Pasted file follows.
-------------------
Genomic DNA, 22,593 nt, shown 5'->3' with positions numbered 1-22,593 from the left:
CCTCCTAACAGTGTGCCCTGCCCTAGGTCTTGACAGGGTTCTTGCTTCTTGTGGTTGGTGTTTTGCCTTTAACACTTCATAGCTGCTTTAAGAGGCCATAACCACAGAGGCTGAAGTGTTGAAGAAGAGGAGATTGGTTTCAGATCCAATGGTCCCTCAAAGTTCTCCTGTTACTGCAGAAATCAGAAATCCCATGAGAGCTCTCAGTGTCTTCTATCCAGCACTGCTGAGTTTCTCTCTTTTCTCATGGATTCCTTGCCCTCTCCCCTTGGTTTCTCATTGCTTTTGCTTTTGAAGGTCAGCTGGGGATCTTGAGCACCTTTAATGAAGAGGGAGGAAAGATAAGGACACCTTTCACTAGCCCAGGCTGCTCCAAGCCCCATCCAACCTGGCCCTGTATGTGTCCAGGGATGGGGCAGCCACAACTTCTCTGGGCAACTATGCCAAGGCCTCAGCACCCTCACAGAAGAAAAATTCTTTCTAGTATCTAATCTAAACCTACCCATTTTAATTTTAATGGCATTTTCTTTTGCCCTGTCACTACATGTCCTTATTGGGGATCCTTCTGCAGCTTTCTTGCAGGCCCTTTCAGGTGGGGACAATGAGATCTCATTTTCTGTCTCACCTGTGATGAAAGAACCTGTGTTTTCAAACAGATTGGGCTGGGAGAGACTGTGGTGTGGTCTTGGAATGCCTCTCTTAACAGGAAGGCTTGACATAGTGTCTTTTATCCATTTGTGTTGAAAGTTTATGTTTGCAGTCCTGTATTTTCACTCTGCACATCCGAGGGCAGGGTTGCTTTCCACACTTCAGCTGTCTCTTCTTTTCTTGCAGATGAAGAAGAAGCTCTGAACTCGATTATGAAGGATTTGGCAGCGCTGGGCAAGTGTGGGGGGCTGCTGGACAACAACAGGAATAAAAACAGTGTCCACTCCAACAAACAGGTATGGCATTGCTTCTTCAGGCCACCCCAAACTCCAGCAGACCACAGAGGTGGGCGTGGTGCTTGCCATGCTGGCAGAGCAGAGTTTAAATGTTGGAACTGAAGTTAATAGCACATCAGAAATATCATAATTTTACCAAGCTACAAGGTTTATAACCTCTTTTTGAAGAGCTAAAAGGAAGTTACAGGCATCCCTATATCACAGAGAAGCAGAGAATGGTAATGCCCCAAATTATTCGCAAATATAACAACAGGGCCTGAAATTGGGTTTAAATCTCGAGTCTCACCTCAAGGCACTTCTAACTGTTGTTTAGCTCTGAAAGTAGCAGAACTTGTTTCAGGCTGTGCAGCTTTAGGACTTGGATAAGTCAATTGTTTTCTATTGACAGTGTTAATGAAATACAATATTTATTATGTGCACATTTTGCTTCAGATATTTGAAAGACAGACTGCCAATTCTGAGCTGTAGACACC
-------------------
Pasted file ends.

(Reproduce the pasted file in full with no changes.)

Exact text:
Genomic DNA, 22,593 nt, shown 5'->3' with positions numbered 1-22,593 from the left:
CCTCCTAACAGTGTGCCCTGCCCTAGGTCTTGACAGGGTTCTTGCTTCTTGTGGTTGGTGTTTTGCCTTTAACACTTCATAGCTGCTTTAAGAGGCCATAACCACAGAGGCTGAAGTGTTGAAGAAGAGGAGATTGGTTTCAGATCCAATGGTCCCTCAAAGTTCTCCTGTTACTGCAGAAATCAGAAATCCCATGAGAGCTCTCAGTGTCTTCTATCCAGCACTGCTGAGTTTCTCTCTTTTCTCATGGATTCCTTGCCCTCTCCCCTTGGTTTCTCATTGCTTTTGCTTTTGAAGGTCAGCTGGGGATCTTGAGCACCTTTAATGAAGAGGGAGGAAAGATAAGGACACCTTTCACTAGCCCAGGCTGCTCCAAGCCCCATCCAACCTGGCCCTGTATGTGTCCAGGGATGGGGCAGCCACAACTTCTCTGGGCAACTATGCCAAGGCCTCAGCACCCTCACAGAAGAAAAATTCTTTCTAGTATCTAATCTAAACCTACCCATTTTAATTTTAATGGCATTTTCTTTTGCCCTGTCACTACATGTCCTTATTGGGGATCCTTCTGCAGCTTTCTTGCAGGCCCTTTCAGGTGGGGACAATGAGATCTCATTTTCTGTCTCACCTGTGATGAAAGAACCTGTGTTTTCAAACAGATTGGGCTGGGAGAGACTGTGGTGTGGTCTTGGAATGCCTCTCTTAACAGGAAGGCTTGACATAGTGTCTTTTATCCATTTGTGTTGAAAGTTTATGTTTGCAGTCCTGTATTTTCACTCTGCACATCCGAGGGCAGGGTTGCTTTCCACACTTCAGCTGTCTCTTCTTTTCTTGCAGATGAAGAAGAAGCTCTGAACTCGATTATGAAGGATTTGGCAGCGCTGGGCAAGTGTGGGGGGCTGCTGGACAACAACAGGAATAAAAACAGTGTCCACTCCAACAAACAGGTATGGCATTGCTTCTTCAGGCCACCCCAAACTCCAGCAGACCACAGAGGTGGGCGTGGTGCTTGCCATGCTGGCAGAGCAGAGTTTAAATGTTGGAACTGAAGTTAATAGCACATCAGAAATATCATAATTTTACCAAGCTACAAGGTTTATAACCTCTTTTTGAAGAGCTAAAAGGAAGTTACAGGCATCCCTATATCACAGAGAAGCAGAGAATGGTAATGCCCCAAATTATTCGCAAATATAACAACAGGGCCTGAAATTGGGTTTAAATCTCGAGTCTCACCTCAAGGCACTTCTAACTGTTGTTTAGCTCTGAAAGTAGCAGAACTTGTTTCAGGCTGTGCAGCTTTAGGACTTGGATAAGTCAATTGTTTTCTATTGACAGTGTTAATGAAATACAATATTTATTATGTGCACATTTTGCTTCAGATATTTGAAAGACAGACTGCCAATTCTGAGCTGTAGACACC